I've been meaning for the past many weeks to blather about lent and what it looks like in a house full of small children next door to a church full of new Christians, many of whom have no desire whatsoever to be Anglican in a town fading into the gray but full of nominal Catholics. Well, actually, I don't really want to talk about the town and maybe not about the church. I really wanted to, you know, just put more vapid stuff on the internet.

Anyway, the church year is a wonderful thing to blog about. You can blog about your personal church year devotion, what you're doing as a family, or how your church celebrates. Its a vast and rich source of subject matter for the person casting abroad for something about which to write. Except for me. I never manage to write about it and mostly not to do any of it either. So, after many years of feeling terrible about doing very little to celebrate the church year with my young, horribly young family, I thought I'd tell you why we don't. There's got at least one other clergy family out there who doesn't have time and who feels bad about it. This is for you!

Why You May Not Need to make Lent a Beautiful Time for your Small Children
The church year, for those of you don't know what I'm talking about, is time organized around the life of Jesus. Everyone who celebrates Christmas and Easter celebrates the life of Jesus a little bit, but some of us do more. So right now we're in Lent, the period of 40 days before Easter (not counting Sundays which are ALWAYS feast days and therefore are days IN Lent, not days OF Lent--if you've given up chocolate for Lent, you can have it on Sunday because Sunday is a feast.) which recall both the 40 years the people of Israel spent in the wilderness before they went into the Promised Land, and the 40 days Jesus spent in the wilderness being tempted. Traditionally its a time to give something up in order to draw closer to God.

Let me also note that Lent is my favorite time of year. I love the scaled back austerity of Lent--no flowers on the altar, more somber music and some things, like the Lord's Prayer, said instead of sung etc. Just like I generally like Advent more that Christmas, I sort of like Lent more than Easter. I mean, I LOVE the Great Vigil of Easter, but it only takes me a day to be over the riot of Easter Flowers whereas I don't really get tired of the purple veils over all the crosses, (incidentally, I still have no idea what purpose the veils serve. Someone tell me!)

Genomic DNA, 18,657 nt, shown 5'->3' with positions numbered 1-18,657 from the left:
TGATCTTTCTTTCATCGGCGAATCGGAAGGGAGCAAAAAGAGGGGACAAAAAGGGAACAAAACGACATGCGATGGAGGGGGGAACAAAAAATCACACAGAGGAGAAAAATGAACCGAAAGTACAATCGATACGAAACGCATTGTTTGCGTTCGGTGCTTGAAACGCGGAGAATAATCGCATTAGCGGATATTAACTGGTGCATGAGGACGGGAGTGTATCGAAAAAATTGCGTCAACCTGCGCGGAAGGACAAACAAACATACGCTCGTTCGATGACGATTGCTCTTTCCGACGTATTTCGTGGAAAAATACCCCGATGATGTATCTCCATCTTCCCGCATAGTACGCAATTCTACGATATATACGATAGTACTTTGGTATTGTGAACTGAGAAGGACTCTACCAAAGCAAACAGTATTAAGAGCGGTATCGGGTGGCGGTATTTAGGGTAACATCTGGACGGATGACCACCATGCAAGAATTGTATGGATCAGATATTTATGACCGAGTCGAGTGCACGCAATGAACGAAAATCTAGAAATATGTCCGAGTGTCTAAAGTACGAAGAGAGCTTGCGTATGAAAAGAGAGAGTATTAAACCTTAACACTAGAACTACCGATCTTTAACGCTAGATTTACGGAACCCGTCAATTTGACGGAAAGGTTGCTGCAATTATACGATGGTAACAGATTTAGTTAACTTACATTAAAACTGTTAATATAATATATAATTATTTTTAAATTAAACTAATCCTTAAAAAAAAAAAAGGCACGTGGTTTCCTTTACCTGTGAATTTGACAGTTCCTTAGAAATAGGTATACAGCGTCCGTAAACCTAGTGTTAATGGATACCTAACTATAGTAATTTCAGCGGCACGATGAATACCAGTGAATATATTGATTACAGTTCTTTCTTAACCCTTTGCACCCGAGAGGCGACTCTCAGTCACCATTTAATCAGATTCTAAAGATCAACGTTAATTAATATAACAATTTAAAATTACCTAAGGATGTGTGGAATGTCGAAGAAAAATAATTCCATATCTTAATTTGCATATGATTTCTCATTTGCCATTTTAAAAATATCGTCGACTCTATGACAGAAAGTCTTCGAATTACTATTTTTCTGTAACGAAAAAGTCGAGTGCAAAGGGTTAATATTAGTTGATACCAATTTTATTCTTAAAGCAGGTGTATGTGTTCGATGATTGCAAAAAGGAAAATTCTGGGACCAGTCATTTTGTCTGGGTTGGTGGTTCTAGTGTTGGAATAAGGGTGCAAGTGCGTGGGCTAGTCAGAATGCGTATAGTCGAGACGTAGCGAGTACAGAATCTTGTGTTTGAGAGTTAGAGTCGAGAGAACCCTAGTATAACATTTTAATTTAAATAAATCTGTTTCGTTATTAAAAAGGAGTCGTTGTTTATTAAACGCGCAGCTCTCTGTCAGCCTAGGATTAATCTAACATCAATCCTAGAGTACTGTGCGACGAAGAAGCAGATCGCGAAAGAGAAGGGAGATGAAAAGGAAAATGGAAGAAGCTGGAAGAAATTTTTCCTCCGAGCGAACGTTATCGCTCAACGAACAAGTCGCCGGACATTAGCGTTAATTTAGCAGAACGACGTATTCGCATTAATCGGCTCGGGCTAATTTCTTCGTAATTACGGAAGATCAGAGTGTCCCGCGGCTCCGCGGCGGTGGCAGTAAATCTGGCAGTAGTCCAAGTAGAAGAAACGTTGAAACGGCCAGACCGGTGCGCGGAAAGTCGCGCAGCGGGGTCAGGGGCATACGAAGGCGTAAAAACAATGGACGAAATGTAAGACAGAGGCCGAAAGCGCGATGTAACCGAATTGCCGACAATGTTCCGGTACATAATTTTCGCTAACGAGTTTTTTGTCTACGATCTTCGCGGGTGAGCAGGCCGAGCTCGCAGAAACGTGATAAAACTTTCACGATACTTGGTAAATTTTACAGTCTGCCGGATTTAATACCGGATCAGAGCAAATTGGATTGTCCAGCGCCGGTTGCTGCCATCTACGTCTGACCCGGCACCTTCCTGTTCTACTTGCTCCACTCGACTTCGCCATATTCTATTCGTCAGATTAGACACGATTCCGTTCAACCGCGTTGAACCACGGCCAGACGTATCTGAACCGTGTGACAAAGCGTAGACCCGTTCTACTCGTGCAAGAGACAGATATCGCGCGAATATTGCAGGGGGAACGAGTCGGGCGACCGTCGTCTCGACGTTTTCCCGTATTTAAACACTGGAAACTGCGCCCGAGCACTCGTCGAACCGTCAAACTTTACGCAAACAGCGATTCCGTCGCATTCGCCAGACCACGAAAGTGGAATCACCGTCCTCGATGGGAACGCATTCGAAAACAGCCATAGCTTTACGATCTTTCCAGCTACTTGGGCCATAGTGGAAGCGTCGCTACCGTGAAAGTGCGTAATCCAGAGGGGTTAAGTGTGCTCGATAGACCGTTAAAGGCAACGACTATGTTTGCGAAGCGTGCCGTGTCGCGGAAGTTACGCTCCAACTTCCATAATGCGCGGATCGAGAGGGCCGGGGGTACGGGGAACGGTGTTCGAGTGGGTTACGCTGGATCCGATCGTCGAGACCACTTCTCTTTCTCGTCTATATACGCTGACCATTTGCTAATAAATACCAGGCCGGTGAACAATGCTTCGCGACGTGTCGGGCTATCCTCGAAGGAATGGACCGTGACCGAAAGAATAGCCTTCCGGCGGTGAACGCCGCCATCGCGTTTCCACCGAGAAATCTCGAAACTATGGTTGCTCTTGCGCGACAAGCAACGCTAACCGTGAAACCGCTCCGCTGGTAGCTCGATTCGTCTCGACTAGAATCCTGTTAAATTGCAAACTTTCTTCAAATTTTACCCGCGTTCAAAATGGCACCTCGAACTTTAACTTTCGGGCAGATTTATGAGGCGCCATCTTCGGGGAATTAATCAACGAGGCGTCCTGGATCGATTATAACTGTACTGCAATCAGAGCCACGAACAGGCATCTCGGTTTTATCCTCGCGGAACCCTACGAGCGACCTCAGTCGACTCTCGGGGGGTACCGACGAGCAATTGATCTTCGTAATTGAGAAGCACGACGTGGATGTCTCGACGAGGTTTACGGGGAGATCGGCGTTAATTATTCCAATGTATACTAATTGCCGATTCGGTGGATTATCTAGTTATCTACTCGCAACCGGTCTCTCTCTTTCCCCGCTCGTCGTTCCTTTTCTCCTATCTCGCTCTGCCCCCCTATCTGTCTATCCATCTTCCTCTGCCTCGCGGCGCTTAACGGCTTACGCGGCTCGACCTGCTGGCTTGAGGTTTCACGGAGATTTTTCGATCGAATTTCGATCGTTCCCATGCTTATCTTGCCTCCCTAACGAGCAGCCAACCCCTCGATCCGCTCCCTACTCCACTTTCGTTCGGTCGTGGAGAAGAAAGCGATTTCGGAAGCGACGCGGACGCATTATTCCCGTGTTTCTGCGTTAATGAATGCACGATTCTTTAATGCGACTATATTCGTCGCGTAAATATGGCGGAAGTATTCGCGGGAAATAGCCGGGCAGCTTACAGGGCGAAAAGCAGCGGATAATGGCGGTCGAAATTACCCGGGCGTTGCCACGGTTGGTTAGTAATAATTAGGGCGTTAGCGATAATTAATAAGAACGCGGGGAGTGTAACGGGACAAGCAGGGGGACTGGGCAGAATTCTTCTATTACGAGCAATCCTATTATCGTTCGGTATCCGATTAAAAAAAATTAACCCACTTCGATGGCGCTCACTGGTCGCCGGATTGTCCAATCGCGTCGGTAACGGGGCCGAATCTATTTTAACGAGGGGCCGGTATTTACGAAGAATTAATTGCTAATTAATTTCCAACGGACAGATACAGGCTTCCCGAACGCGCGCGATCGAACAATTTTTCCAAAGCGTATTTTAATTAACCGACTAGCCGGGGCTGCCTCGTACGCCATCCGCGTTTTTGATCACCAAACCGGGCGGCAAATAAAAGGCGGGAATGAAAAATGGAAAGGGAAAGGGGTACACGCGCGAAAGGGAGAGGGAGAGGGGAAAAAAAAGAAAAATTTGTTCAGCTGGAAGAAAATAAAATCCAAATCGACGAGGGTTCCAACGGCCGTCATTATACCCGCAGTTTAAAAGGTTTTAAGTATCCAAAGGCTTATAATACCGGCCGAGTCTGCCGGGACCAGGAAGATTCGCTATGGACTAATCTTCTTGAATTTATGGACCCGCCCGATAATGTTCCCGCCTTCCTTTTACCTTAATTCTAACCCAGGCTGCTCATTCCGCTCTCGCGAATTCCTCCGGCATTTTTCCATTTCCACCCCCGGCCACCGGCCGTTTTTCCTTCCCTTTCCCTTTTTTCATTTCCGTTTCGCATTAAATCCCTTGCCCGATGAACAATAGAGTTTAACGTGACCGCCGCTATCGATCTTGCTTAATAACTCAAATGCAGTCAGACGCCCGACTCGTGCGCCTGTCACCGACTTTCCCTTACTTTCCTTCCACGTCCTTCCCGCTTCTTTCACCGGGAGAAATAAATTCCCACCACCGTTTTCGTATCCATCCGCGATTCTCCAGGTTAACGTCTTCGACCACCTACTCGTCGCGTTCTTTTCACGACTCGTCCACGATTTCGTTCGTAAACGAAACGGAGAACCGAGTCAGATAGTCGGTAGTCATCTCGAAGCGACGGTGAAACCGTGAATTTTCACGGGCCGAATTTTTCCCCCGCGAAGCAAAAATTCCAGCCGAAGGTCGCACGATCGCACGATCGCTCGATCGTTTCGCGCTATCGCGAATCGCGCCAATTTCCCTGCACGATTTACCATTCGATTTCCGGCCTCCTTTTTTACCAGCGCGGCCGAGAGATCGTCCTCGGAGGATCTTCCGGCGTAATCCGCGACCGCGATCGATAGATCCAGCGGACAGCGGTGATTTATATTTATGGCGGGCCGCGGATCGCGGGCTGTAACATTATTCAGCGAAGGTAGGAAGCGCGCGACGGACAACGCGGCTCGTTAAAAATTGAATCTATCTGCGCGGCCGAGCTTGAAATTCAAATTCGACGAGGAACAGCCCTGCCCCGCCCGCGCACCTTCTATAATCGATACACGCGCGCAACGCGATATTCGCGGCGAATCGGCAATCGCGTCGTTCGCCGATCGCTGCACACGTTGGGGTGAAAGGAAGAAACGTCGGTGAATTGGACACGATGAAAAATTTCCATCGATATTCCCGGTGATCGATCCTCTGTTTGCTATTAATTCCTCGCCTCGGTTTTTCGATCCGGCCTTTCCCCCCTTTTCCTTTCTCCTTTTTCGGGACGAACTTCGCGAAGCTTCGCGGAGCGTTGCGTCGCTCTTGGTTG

But underneath the somber austerity is a grinding mill of extra work. Lent into Holy Week is the busiest most intense time of the church year, more than Christmas by far, and the Extra Work at church.....I don't even know how to describe it. Well, let me try anyway.

This Lent, for example, we've added themed Saturdays of prayer culminating in a longer time of prayer stretching from Maundy Thursday through to Holy Saturday. It means changing the scripture hanging and writing a small reflection before 11am every Saturday and getting the room back in order. And then fussing around with the altar before getting on with the usual business of preparing for Sunday. And writing some new lessons for Sunday School, because there are gaps in the older years. And learning about all the stuff that needs to happen for the altar in Holy Week because the person in whose mind it all resides has been out with an egregious and terrifying injury (but is better! by the merciful grace of God). And scheduling people to serve during Holy Week. And divvying up the sermon writing. And trying to dye Easter eggs at some point, and taking on the daunting task of Easter Baskets. And discovering that we need more thurifers because one of them, meanly, isn't coming home from college for the weekend. And seriously thinking of a way to dress up our very plain and boring dalmatics. And remembering that on Palm Sunday the Sunday Schools join for a celebration of the Last Supper. I could go on like this for a few more paragraphs.